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We love helping people use social media to grow, especially those who wish to increase their online presence. Social Proof is our series on personal branding. This series focuses on how incredible individuals, with different goals, used social media to advance their careers and business prospects.
Interviewees have shared incredible insights about their personal branding process. You should check out the complete interviews. We will focus on the Golden Rules of Personal Branding – what each interviewee suggests you should do on social media to increase your online presence.
Katelyn: Dive deep into one channel before exploring multiple
You may feel compelled to share your brand across many platforms in the beginning stages of building it. However, this can prove more dangerous than helpful. Although it is common to be visible on multiple channels, this may not work for you.
Katelyn Bourgoin is the CEO and Lead Trainer at Customer Camp. She says that it’s important to dig deep into one channel in order to build an audience, learn how to create content for that platform and what works best with that audience.
Start small, build momentum and grow your personal brand.
Spreading yourself too thin is a real problem. If you aren’t a pro at publishing content and managing your calendars, you might not be able keep up the pace. As you move from message to comment, it will be difficult to establish deep relationships with people.
You can start small and increase your momentum as you go. Katelyn says, “Once your audience is established – but it doesn’t have to be large – it may be time to start getting people to sign-up for your newsletter.” You should publish the newsletter once a week and get your Twitter followers to let you into their inbox.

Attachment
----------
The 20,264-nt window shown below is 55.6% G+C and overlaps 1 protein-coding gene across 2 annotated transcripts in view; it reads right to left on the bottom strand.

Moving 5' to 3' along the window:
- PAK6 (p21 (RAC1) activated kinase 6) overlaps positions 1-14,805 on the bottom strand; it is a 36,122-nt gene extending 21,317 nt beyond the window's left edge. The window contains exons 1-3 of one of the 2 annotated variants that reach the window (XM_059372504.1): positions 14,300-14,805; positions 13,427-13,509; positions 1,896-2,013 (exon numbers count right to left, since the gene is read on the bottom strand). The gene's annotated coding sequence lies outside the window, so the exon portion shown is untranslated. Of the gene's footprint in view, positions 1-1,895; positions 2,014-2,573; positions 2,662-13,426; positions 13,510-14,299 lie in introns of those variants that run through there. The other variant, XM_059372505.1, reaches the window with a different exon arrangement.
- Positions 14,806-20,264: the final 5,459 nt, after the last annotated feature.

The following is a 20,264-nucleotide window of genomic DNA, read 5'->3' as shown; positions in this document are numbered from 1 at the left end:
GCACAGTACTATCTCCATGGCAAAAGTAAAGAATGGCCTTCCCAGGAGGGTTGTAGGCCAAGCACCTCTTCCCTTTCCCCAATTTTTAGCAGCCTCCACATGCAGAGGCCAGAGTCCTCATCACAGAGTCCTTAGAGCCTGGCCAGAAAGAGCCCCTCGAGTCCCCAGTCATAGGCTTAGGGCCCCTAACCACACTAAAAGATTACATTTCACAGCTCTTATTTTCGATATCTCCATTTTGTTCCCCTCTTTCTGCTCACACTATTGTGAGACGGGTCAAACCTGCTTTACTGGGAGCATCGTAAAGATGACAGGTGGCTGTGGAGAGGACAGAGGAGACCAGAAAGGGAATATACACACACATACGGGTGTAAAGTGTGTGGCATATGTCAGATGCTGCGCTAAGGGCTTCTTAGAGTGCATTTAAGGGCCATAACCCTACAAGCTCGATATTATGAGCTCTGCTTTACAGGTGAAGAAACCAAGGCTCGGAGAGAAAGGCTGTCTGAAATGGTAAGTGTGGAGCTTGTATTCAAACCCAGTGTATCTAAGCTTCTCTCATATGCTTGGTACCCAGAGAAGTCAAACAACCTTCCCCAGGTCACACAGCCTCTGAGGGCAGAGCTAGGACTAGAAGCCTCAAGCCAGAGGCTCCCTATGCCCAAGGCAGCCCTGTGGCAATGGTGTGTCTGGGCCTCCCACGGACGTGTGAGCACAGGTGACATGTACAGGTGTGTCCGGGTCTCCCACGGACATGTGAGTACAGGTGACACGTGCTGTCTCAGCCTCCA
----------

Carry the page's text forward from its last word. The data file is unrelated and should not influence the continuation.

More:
Fadeke – Have an online presence that is distinct from your employer
Fadeke Adegbuyi (Shopify’s Lead Writer) said, “I believe it is important to have an internet presence and have your brand distinct from your employer.” It’s something I have always valued – being able to share my work and connect with others who are interested in the same topics online. It also allows me to have a steady flow of collaboration and hiring opportunities.
Make a list of the things and methods you communicate online and ensure it is true to yourself and not your employer.
Personal brands are built around the person. What happens if you decide to leave the organization? What if you leave the organization?
Your personal brand should not only highlight the brand, company, or work of another person. It shouldn’t be about you. This will make it difficult for people to understand why you should be interesting in what you have. Make sure you are able to communicate what you want online and not just your employer.
Steph – Treat each project as a vehicle to promote your personal brand
Steph Smith, podcast host at a16z said something that resonated strongly with me: “Everything I do, regardless of whether it’s a good or bad thing, relates to and is a vehicle for my personal brand.” However, ultimately, the driving force behind that vehicle is my performance in all those situations, good and bad.
It is not always easy to find work that aligns well with your dreams and passions. You can’t do it all, but if you want to do something, do your best.
“Everything that I do, regardless of whether it is something I like or not, relates back to my personal brand and serves as a vehicle for it.” However, ultimately, the driving force behind that vehicle is my performance in all those situations.